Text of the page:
Hazard Fires in heritage buildings
Heritage buildings present unique hazards, having been built in a period without fire safety regulations, using traditional materials and construction methods. Utilities and associated fire protection measures are unlikely to meet current standards. Wiring may have deteriorated, and electrical circuits may have no isolation point or isolation may not control all circuits. Heritage buildings that are open to the public, or have had recent alterations, may have been modified to meet current regulations more closely.
A building may have been altered or extended during its lifetime, using different materials and methods, which can cause the structure to behave in unexpected ways. In older buildings, internal studded walls may support part of the weight of the structure.
It is common for heritage buildings to have mezzanine floors, basements, cellars, tunnels and attics.
Heritage buildings and their contents may be of economic or cultural importance, irreplaceable or of national significance. For more information refer to Firefighting – Preventable damage.
The materials and design of heritage buildings can increase the expected rate of fire growth and spread. Firespread may travel in hidden voids, behind facades and in cavities, to unexpected sections of the building. Vaults and ducts can cause there to be unchecked firespread underfoot.
Lack of compartmentation can cause fires to spread to additional rooms. Firespread may also occur between buildings if there are shared roof spaces or voids. Heritage buildings may be in close proximity, allowing fire to spread to other buildings or structures.
A build-up of flammable materials in voids, or oil impregnated timbers in industrial heritage buildings, can encourage firespread.
Retrofitting of fixed installations, and sections built or altered after the introduction of regulations, may be appropriate for the period. However, many heritage buildings will not have fixed installations, such as dry risers or sprinklers.
If fixed installations have been fitted, it should not be assumed that they are constructed to modern standards; dry risers may not cover every floor or may be limited to the highest point of the building.
Construction materials, period furnishings and wall coverings are more likely to be flammable. Flammable insulation, build-up of paint and unconventional substrates, such as lath and plaster or wooden panelling, may encourage fire development and allow hidden firespread.
Depending on the age of the building, cast iron, stone or heritage timber may have been used in construction. Consider the age of the building and refer to Site-Specific Risk Information (SSRI) to identify its construction materials.
Glass in heritage buildings is unlikely to be heat treated or laminated and is more likely to melt or shatter if subjected to heat. Window frames may form part of the structural integrity of walls. Failure of glass or window frames will affect the rate of collapse, fire development and present a hazard of falling from height. Doors may not have intumescent seals to control the spread of smoke.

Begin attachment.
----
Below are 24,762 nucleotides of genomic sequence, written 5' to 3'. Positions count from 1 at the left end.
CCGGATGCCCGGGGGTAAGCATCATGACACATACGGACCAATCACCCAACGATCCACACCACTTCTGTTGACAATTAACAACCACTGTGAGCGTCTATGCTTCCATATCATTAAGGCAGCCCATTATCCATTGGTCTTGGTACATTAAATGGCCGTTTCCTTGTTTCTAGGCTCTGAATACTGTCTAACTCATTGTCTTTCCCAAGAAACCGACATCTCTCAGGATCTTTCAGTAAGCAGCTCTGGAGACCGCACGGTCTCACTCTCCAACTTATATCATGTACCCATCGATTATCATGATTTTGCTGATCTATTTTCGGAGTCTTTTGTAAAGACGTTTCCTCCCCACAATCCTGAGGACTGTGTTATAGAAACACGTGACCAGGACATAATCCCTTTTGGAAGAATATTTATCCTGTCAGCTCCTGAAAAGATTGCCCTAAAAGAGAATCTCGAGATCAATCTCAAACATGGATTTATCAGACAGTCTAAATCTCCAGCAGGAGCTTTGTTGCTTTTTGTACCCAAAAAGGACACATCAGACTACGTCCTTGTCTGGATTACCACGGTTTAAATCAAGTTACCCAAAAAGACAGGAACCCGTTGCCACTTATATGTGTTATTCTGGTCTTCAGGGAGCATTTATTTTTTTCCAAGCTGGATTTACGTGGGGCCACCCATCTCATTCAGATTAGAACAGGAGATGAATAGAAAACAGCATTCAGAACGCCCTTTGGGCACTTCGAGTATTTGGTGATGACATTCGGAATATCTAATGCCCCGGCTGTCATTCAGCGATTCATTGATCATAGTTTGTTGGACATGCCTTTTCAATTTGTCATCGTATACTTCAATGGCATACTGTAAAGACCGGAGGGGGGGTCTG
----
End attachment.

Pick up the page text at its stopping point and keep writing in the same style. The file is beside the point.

Consideration should also be given to the presence of asbestos. For more information refer to Hazardous materials – Health hazards – Safe method of work: Asbestos.
Prior to the introduction of building regulations, there was little control over the construction of staircases. Height and depth of tread, available head clearance, width and structural integrity of staircases may vary, making travel on staircases hazardous. Levels of protection are unlikely to meet the standards required for firefighting shafts, which should be considered when positioning bridgeheads.
Narrow streets, gated or arched entrances and unconventional paving materials may affect positioning of fire and rescue service vehicles. Bridges may have weight restrictions that restrict the route to the incident. For more information refer to Operations - Driving to incidents.
As firefighting water sources may be limited, it may be necessary to consider using alternative water supplies, such as lakes or ponds. For more information refer to Fires and Firefighting - Water and extinguishing media management and planning.
Layouts of buildings may be complex, with hidden access points or sections that have been blocked off or obscured. Extended travel distances and variation in ceiling heights should be anticipated.
Some buildings may have floors, such as attics, that are not accessible by all staircases, have varying floor heights and may not have windows; this may make it difficult to identify floors.
Chimneys in heritage buildings may not meet the required standard; beams or supports may intrude into the chimney. Chimneys may service several hearths, split over floors or across levels. This can allow fire or smoke to spread unchecked.
- Control measureSituational awareness: Fires in heritage buildings